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Physician talks increase likelihood of patients slimming down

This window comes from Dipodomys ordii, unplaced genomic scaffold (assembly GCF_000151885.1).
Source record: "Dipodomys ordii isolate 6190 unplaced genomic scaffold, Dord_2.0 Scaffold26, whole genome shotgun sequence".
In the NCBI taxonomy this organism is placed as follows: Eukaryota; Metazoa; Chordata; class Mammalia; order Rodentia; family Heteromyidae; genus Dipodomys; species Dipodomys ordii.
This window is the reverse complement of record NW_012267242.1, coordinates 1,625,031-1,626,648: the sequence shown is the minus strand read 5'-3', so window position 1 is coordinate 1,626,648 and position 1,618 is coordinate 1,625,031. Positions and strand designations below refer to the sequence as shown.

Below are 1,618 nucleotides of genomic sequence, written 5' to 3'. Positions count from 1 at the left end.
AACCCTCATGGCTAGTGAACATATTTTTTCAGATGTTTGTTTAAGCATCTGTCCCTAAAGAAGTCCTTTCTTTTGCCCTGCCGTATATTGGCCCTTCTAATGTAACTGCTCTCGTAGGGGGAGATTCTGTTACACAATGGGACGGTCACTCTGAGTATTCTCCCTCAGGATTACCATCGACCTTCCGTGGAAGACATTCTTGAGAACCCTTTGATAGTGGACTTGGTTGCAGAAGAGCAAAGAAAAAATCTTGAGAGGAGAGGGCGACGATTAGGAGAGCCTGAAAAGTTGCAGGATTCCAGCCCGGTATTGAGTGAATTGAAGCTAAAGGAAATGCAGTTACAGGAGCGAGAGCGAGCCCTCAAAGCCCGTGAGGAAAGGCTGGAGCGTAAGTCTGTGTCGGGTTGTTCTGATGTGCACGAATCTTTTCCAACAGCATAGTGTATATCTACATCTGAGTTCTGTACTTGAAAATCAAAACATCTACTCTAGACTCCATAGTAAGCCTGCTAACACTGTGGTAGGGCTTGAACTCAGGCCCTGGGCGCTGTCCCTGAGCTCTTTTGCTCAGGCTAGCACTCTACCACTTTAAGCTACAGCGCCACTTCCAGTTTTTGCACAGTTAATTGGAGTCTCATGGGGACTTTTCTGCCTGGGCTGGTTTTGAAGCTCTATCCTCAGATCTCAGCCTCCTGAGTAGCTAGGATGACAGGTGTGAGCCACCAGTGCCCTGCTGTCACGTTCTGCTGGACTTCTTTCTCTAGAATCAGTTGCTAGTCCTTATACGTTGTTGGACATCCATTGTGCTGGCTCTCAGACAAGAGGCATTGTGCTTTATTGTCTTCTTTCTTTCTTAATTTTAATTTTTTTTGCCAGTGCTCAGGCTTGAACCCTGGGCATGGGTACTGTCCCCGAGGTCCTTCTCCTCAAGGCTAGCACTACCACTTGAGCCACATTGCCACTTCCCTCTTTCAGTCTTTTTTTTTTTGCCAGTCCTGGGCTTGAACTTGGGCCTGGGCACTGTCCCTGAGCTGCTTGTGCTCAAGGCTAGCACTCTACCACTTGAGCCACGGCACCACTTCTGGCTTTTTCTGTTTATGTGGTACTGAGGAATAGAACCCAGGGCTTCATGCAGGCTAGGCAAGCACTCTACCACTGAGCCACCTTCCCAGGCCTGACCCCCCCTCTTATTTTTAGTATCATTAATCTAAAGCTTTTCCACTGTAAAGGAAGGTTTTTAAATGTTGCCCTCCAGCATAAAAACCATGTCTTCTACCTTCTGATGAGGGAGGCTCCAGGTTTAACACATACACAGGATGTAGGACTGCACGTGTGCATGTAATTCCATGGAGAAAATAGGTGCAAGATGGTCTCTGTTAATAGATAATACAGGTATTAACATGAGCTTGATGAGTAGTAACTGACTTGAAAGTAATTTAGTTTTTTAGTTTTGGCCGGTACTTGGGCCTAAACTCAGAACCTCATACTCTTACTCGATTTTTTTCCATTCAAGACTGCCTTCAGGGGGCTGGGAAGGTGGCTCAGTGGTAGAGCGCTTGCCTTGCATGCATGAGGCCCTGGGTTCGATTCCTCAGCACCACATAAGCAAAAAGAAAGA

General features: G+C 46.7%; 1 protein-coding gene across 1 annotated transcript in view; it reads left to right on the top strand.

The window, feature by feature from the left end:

Physicians can play a crucial role in encouraging overweight and obese patients to adopt healthier habits, but too few doctors broach the subject, says a study in the Feb. 28 Archives of Internal Medicine. More than two-thirds of U.S. adults are overweight and about a third are obese, putting them at increased risk for chronic illnesses such as hypertension and cardiovascular disease, according to the latest statistics from the Centers for Disease Control and Prevention. With a larger proportion of the population overweight or obese, fewer people acknowledge their weight troubles, said Robert Post, MD, a family physician and study co-lead author ( "People don't think that they're overweight because overweight is the new normal," said Dr. Post, research director at Virtua Family Medicine Residency in Voorhees, N.J. "If you're going to have change, the first step is recognizing that there is a problem." Researchers analyzed data on 5,474 patients, ages 20 to 64, from the 2005-08 National Health and Nutrition Examination Survey. Among them, 2,874 were classified as obese with a body mass index of 30 or greater. The rest qualified as overweight with a body mass index between 25 and 29. Forty-five percent of overweight patients and 66% of obese patients said their physicians had discussed weight problems. Compared with those whose doctors had not addressed the issue, overweight patients were more than eight times as likely to classify themselves as overweight and obese patients were more than six times as likely to classify themselves as obese. Patients whose doctors talked about weight were twice as likely to have tried to shed pounds during the past year. Physicians may be reluctant to mention weight because they believe they don't have time to counsel patients or that overweight patients lack self-control to lose weight, the study said. "Weight is a sensitive issue. You don't want to offend your patients," said Dr. Post, who was a faculty development fellow at the Medical University of South Carolina in Charleston, S.C., when the study was conducted. Doctors should avoid words such as "obese," which patients may find insulting, Robert B. Baron, MD, wrote in a commentary on the study. "Expressing concern rather than judgment and normalizing the conversation by simply comparing measured weight with standard definitions is likely to be effective," wrote Dr. Baron, a professor at the University of California at San Francisco. The full and original article can be found at:
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